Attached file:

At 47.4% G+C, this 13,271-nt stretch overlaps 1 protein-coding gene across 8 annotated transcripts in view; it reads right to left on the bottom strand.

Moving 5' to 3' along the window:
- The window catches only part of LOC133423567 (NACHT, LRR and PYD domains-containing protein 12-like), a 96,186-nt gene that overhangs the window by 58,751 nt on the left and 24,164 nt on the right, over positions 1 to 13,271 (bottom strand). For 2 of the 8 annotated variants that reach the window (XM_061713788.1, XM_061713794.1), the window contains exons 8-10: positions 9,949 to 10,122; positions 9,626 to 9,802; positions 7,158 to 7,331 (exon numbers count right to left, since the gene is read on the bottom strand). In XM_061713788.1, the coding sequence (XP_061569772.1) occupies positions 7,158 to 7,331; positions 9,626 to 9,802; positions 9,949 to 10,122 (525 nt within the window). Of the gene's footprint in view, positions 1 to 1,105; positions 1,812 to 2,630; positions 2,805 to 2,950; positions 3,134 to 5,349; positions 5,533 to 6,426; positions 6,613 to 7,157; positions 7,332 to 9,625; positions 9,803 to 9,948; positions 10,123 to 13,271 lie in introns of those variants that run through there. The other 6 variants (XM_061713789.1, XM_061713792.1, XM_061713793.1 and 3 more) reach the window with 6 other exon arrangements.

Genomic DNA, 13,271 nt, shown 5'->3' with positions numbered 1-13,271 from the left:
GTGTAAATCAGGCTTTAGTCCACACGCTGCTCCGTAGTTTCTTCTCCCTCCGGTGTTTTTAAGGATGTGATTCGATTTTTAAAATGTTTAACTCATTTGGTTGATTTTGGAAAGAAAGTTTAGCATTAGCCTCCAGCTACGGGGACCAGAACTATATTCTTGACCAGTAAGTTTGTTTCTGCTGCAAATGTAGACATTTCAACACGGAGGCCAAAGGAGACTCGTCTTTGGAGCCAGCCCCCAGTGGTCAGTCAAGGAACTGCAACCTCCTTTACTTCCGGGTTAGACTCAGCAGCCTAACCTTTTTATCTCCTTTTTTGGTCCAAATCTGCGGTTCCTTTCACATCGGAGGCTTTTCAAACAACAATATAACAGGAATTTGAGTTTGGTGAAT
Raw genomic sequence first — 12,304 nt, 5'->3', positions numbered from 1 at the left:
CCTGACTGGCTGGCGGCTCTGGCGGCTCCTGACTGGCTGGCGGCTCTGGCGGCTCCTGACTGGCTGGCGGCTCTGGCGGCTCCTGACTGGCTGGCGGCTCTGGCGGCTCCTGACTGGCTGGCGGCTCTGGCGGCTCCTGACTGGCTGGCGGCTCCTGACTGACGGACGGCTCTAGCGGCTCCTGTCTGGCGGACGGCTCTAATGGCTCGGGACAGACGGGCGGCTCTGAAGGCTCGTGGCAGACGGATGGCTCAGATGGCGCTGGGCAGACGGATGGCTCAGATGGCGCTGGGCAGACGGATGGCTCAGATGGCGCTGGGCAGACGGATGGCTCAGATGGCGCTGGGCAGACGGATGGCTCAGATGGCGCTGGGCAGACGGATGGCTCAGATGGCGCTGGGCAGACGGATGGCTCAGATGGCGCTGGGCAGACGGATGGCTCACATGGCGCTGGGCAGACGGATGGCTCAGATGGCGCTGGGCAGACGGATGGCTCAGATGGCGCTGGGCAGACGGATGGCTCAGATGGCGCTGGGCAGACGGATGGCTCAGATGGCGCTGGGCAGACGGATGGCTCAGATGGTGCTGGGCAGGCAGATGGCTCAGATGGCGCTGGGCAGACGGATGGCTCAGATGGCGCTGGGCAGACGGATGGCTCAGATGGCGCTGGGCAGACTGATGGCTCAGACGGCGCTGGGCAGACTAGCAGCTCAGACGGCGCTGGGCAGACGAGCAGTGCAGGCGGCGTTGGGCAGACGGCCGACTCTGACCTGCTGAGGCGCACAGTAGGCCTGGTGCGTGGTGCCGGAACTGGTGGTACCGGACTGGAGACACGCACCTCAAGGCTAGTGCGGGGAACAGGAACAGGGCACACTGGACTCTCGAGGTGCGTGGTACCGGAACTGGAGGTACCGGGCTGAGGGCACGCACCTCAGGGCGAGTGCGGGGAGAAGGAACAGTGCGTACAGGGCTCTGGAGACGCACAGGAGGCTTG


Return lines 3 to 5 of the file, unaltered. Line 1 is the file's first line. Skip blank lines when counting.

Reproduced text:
- The window catches only part of LOC133423567 (NACHT, LRR and PYD domains-containing protein 12-like), a 96,186-nt gene that overhangs the window by 58,751 nt on the left and 24,164 nt on the right, over positions 1 to 13,271 (bottom strand). For 2 of the 8 annotated variants that reach the window (XM_061713788.1, XM_061713794.1), the window contains exons 8-10: positions 9,949 to 10,122; positions 9,626 to 9,802; positions 7,158 to 7,331 (exon numbers count right to left, since the gene is read on the bottom strand). In XM_061713788.1, the coding sequence (XP_061569772.1) occupies positions 7,158 to 7,331; positions 9,626 to 9,802; positions 9,949 to 10,122 (525 nt within the window). Of the gene's footprint in view, positions 1 to 1,105; positions 1,812 to 2,630; positions 2,805 to 2,950; positions 3,134 to 5,349; positions 5,533 to 6,426; positions 6,613 to 7,157; positions 7,332 to 9,625; positions 9,803 to 9,948; positions 10,123 to 13,271 lie in introns of those variants that run through there. The other 6 variants (XM_061713789.1, XM_061713792.1, XM_061713793.1 and 3 more) reach the window with 6 other exon arrangements.

Genomic DNA, 13,271 nt, shown 5'->3' with positions numbered 1-13,271 from the left:
GTGTAAATCAGGCTTTAGTCCACACGCTGCTCCGTAGTTTCTTCTCCCTCCGGTGTTTTTAAGGATGTGATTCGATTTTTAAAATGTTTAACTCATTTGGTTGATTTTGGAAAGAAAGTTTAGCATTAGCCTCCAGCTACGGGGACCAGAACTATATTCTTGACCAGTAAGTTTGTTTCTGCTGCAAATGTAGACATTTCAACACGGAGGCCAAAGGAGACTCGTCTTTGGAGCCAGCCCCCAGTGGTCAGTCAAGGAACTGCAACCTCCTTTACTTCCGGGTTAGACTCAGCAGCCTAACCTTTTTATCTCCTTTTTTGGTCCAAATCTGCGGTTCCTTTCACATCGGAGGCTTTTCAAACAACAATATAACAGGAATTTGAGTTTGGTGAAT